With inputs from a small group of cyber jihadi hunters, which included former members of the hacktivist group Anonymous, the FBI had foiled over 10 terror plots and identified scores of ISIS recruiters and websites.
Their mission has acquired added urgency following the Paris attacks.
''We felt enough wasn't being done, so we wanted to put our skills to good use,'' said the executive director of Ghost Security Group, who only goes by the online hacker name DigitaShadow after numerous ISIS death threats, govtech.com reported. ''We're completely independent. We survive off donations alone.''
According to Michael S Smith II, co-founder of defence contractor Kronos Advisory and a former adviser to a Congressional terrorism task force, Ghost Security Group had provided valuable information since June.
He added, he became the de facto middleman between the hackers and the FBI after, the members of the group approached him. They learned about him from a newspaper article about cyber terrorism earlier this year and called for help because as they were not sure whether their data was getting through the FBI's tip line.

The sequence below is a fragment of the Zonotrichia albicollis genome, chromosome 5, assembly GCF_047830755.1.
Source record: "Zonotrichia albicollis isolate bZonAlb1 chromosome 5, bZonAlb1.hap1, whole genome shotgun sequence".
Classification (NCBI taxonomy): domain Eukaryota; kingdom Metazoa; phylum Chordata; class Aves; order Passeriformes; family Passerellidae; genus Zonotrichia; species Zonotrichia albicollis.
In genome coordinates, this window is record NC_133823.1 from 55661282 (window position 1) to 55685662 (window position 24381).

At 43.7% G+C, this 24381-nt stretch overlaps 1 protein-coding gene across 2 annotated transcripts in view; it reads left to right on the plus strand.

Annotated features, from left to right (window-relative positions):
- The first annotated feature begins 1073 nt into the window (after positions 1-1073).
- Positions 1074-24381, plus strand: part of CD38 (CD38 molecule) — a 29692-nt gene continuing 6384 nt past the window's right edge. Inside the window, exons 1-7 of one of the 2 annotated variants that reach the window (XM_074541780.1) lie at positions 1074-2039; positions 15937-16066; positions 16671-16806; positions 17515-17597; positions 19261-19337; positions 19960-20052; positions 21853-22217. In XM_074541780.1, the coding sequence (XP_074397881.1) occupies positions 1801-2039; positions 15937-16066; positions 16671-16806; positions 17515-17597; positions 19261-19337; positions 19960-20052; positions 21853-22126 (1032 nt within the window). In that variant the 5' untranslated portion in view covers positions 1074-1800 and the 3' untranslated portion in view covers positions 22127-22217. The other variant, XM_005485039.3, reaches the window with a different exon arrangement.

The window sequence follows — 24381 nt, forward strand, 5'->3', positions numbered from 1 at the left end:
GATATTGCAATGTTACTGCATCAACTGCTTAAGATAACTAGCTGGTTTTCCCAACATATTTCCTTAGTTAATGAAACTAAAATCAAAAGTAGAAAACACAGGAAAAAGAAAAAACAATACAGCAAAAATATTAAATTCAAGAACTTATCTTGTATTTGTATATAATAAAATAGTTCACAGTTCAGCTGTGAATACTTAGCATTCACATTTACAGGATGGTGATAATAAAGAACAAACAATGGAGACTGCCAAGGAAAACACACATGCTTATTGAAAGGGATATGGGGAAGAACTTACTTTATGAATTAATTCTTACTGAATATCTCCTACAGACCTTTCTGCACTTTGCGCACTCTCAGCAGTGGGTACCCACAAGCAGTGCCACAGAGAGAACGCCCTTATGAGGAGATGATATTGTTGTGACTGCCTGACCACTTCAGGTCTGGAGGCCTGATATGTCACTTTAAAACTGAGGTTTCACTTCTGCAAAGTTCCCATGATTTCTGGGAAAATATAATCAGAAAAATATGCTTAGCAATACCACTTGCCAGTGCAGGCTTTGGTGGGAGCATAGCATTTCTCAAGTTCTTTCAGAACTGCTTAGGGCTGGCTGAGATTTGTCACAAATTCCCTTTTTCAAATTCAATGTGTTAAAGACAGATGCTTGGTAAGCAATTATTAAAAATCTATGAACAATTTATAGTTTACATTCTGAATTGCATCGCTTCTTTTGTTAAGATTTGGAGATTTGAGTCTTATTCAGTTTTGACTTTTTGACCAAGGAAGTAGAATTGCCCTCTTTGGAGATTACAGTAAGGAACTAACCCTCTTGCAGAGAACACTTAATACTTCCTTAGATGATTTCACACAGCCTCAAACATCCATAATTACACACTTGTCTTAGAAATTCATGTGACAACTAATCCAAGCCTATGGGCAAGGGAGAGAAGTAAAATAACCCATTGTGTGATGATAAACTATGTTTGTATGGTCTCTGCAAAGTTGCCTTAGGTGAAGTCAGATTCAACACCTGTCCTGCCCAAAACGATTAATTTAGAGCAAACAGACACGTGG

''When they first reached out, I wasn't sure if they were just enthusiastic people who wanted to help,'' Smith said. ''I was soon pleasantly surprised.''
"Without a doubt, this group has saved lives. At least into the dozens," Smith told CNNMoney. "There are people working in the national security community in the United States, Europe, the Middle East ... who will never be credited with that."
According to FBI director James Comey, the use of social media by ISIS was unprecedented in terms of how aggressively it engaged with people in the West.
Its members were essentially overwhelming the system, according to Smith, which meant there was room for outside support from groups like Global Security.
But for these friendly groups to be effective, they have to coordinate with those who "have the mandates ... to find, finish and fix the enemy," said Smith.